As usual, theory is conflicted, so we must turn to empirical evidence to help sort out these claims. In fact a substantial amount of empirical evidence supports the idea that competition per se is not detrimental to financial stability when adequate institutional frameworks are in place.  For example, using data for 69 developed and developing countries Thorsten Beck, Ross Levine and I study the impact of bank concentration and regulatory environment on a country’s likelihood of suffering a systemic banking crisis.  In short, we find that concentration makes banking systems more stable. At the same time, we find that the more competitive financial systems—those with lower barriers to bank entry, fewer restrictions on bank activities, greater economic freedoms and higher quality of regulations—tend to be more stable.  Hence, concentrated banking systems are not necessarily uncompetitive. 

Bailing Out the Banks: Reconciling Stability and Competition in Europe

Thorsten Beck's picture

The relationship between market structure, competition and stability in banking has been a policy-relevant but controversial one (see Beck, 2008 for a pre-crisis survey).  The current crisis has put the topic back on the front-burner, and particularly so in Europe, where competition concerns about the effect of national bail-out packages on competition across Europe rank high.  Together with four other European economists, I have tackled this question in a recent CEPR report: Bailing out the Banks: Reconciling Stability and Competition.

The crisis has provoked two common but quite different reactions concerning the role of competition policy in the banking sector.  One reaction has been to jump to the conclusion that financial stability should take priority over all other concerns and that therefore the "business as usual" preoccupations of competition regulators should be put on hold.  Another reaction has been to fear that intervention to restore financial stability will lead to massive distortions of competition in the banking sector, and therefore to conclude that competition rules should be applied even more vigorously than usual, with the receipt of State aid being considered presumptive grounds for suspecting the bank in question of anti-competitive behavior.  We endorse neither of these points of view.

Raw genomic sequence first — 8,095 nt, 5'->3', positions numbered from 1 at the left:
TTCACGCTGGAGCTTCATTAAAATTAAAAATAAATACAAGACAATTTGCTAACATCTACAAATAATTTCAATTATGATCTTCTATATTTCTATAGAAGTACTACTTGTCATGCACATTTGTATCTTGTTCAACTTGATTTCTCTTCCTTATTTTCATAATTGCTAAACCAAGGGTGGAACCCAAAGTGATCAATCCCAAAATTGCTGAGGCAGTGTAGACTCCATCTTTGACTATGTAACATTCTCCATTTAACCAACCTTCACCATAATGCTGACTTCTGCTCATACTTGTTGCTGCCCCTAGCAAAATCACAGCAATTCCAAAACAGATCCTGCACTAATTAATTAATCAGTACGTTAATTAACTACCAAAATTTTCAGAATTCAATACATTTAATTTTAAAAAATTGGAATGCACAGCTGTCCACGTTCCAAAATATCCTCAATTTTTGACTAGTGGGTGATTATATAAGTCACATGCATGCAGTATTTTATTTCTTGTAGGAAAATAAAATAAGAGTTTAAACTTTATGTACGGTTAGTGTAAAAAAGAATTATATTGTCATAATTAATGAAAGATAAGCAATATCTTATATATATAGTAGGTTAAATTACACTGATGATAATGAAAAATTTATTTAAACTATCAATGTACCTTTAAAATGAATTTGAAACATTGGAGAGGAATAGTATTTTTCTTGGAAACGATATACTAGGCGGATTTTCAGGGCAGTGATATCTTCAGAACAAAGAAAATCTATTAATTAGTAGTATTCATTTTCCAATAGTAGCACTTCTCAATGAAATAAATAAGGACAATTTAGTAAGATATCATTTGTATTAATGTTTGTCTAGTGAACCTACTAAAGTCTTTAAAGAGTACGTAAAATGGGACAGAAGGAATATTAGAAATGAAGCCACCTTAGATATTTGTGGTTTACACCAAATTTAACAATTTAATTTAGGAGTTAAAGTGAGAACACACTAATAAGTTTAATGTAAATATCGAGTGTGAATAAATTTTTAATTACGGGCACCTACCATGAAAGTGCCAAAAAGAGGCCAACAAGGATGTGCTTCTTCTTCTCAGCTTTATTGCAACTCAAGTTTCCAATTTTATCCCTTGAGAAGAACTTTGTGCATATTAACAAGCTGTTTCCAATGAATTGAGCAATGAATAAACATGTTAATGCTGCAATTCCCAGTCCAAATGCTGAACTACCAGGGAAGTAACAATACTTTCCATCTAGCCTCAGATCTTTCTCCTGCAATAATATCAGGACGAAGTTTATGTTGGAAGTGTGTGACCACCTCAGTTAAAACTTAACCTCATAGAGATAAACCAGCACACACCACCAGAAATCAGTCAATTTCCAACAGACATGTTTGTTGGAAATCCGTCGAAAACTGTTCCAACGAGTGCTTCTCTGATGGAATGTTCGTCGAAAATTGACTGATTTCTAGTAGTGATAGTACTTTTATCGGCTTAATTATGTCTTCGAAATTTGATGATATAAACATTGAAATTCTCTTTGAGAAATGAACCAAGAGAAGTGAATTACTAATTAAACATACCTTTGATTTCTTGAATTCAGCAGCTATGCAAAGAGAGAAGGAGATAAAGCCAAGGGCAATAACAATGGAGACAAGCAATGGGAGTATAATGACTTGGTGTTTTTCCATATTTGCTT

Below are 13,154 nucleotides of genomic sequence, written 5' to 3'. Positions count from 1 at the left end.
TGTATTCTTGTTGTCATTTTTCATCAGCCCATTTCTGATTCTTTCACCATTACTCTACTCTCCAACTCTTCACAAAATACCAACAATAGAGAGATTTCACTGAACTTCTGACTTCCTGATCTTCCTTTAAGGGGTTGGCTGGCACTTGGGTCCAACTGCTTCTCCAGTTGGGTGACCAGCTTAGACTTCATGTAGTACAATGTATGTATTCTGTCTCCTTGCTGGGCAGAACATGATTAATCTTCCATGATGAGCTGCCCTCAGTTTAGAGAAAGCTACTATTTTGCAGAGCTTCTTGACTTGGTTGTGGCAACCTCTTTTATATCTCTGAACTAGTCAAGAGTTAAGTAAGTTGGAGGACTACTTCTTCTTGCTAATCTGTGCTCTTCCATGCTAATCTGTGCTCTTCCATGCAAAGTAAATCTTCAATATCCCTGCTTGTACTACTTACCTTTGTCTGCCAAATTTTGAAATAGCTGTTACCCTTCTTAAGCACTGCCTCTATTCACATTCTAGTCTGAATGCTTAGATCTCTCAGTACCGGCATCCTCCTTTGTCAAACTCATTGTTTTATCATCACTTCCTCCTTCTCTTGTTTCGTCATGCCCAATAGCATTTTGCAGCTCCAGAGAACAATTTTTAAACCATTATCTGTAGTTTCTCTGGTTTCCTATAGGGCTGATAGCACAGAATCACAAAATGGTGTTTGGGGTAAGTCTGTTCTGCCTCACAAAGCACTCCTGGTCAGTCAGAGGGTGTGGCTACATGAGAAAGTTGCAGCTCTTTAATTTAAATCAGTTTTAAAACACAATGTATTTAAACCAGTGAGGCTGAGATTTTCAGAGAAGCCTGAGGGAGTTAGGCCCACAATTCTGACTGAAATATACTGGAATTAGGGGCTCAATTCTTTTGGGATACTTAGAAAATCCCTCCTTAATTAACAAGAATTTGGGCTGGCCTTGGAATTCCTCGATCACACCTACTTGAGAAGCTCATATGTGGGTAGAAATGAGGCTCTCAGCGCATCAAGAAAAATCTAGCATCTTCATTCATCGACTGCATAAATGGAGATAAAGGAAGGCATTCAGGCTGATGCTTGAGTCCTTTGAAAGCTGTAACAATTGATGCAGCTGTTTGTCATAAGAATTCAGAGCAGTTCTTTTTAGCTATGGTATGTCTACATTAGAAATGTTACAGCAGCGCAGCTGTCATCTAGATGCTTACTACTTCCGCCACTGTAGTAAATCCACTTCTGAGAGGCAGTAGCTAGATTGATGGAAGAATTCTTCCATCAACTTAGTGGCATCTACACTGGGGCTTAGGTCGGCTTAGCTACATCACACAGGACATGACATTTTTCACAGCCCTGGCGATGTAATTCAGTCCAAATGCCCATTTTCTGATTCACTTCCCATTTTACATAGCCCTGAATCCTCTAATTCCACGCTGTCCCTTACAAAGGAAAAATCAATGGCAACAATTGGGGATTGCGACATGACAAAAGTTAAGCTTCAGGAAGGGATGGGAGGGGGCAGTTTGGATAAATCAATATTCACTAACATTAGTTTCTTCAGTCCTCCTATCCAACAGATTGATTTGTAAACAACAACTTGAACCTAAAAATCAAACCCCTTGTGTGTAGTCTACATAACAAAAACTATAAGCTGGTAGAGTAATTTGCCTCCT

What Do We Know about the Consequences of Foreign Bank Participation in Developing Countries?

Maria Soledad Martinez Peria's picture

The process of financial globalization that accelerated in the 1990s has brought many changes to the financial sectors of developing countries.*  Countries have opened up their stock markets to foreign investors, allowed domestic firms to cross-list and issue debt overseas, and welcomed foreign direct investment into their local financial sectors.  When it comes to the banking sector, arguably no change has been as transformative as the increase in foreign bank participation in developing countries.  On average, across developing countries, the share of bank assets held by foreign banks has risen from 22 percent in 1996 to 39 in 2005.  At the same time, foreign bank claims on developing countries, which together with the loans extended by foreign bank branches and subsidiaries include cross-border loans, increased from 10 percent of GDP in 1996 to 26 percent in 2008 (see Figure 1).

Total foreign claims